Adoption reunion can be a time of emotional upheaval, and the outcome is never guaranteed. For this reason, many choose to make the actual connection using a professional intermediary (many states offer a Confidential Intermediary program, adoption counselors often provide this service, as do some professional searchers).
In her book about adoption search and reunion, "Birthright," author (and reunited adoptee) Jean Strauss writes about the stages of reunion:
This begins at a very young age for the adoptee. Fantasies are hard to avoid when there's so little info to go on; some are positive, some negative. Fantasies are not limited to the adoptee; bmoms have them. Conscious awareness of fantasies are limited and may not surface until long after reunion is underway.
Key: Fantasies are forever changed and altered by the realities of stage #2....First Encounters.
2.) FIRST ENCOUNTERS:
Every encounter is different; most are civil; it's a highly charged time of massive amounts of shared information; questions are finally answered; people ride on a euphoric high for days or weeks or months; but after all the questions are answered, then what? Who are we to each other? Where do we go from here? How do I incorporate you into my life? The third phase of the reunion begins with these questions.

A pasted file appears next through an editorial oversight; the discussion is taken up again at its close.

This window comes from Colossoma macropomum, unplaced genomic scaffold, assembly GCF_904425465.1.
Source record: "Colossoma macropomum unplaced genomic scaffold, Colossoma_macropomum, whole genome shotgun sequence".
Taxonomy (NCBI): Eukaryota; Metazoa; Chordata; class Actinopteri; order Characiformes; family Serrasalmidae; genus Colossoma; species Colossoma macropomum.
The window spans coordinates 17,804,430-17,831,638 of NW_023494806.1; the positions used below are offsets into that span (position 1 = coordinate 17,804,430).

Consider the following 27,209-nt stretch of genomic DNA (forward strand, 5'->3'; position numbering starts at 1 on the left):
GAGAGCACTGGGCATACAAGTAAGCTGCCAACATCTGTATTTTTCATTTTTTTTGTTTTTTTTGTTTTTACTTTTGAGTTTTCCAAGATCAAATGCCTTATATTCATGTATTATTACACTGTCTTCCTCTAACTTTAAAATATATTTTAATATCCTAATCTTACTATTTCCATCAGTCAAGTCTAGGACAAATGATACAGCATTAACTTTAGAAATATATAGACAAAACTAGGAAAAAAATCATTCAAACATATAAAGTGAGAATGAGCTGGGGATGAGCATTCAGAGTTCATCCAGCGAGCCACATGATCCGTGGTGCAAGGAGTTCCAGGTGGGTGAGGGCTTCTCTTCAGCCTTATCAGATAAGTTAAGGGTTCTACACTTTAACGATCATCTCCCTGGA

3.) THE MORNING AFTER:
First encounters can be super intimate, but when everything settles down, bfamily members can find themselves feeling as if they've just slept with a total stranger. In the roller coaster ride analogy, this is the *big drop down* and is unexpected. Bfamily members are blood relations, but socially and experientially strangers to each other. Differences are discovered and magnified (backgrounds, memories, values, religions, beliefs, etc.). This stage can have varying lengths depending on the individuals involved. It's a time of examining expectations and struggling with defining the new relationships being formed. Feelings are confusing, complicated and surprising. These emotions can escalate and become overwhelming and paralyzing. When this happens, people often put up walls and back away. This begins stage four: Limbo.
It's one side who pulls away, leaving the other side to "tread on eggs" wondering what's happening; adoptee or bmom can step back, but it's rare for both to want distance; many, many issues are at the forefront. Key: When a person chooses limbo, what is really going on? Processing. Person needs time to sort out new emotions, work through the past, decide what he/she wants to have happen, set boundaries and define the relationship. Making demands on the person choosing limbo for a greater, closer relationship may only serve to widen the gap between adoptee and bmom.
Final stage without a definitive starting point; can start years after the first encounter; this is a solitary experience. Bmom and adoptee confront issues, deal with losses, and move on. Decisions are made about how the new person will be assimilated; choice may be made to have an ongoing relationship or continue on alone. Problems arise when the two sides choose different paths. This phase is continual and includes setting goals.
Note: Our authors are dedicated to honest, engaged, informed, intelligent, and open conversation about adoption. The opinions expressed here may not reflect the views of Adoption.com.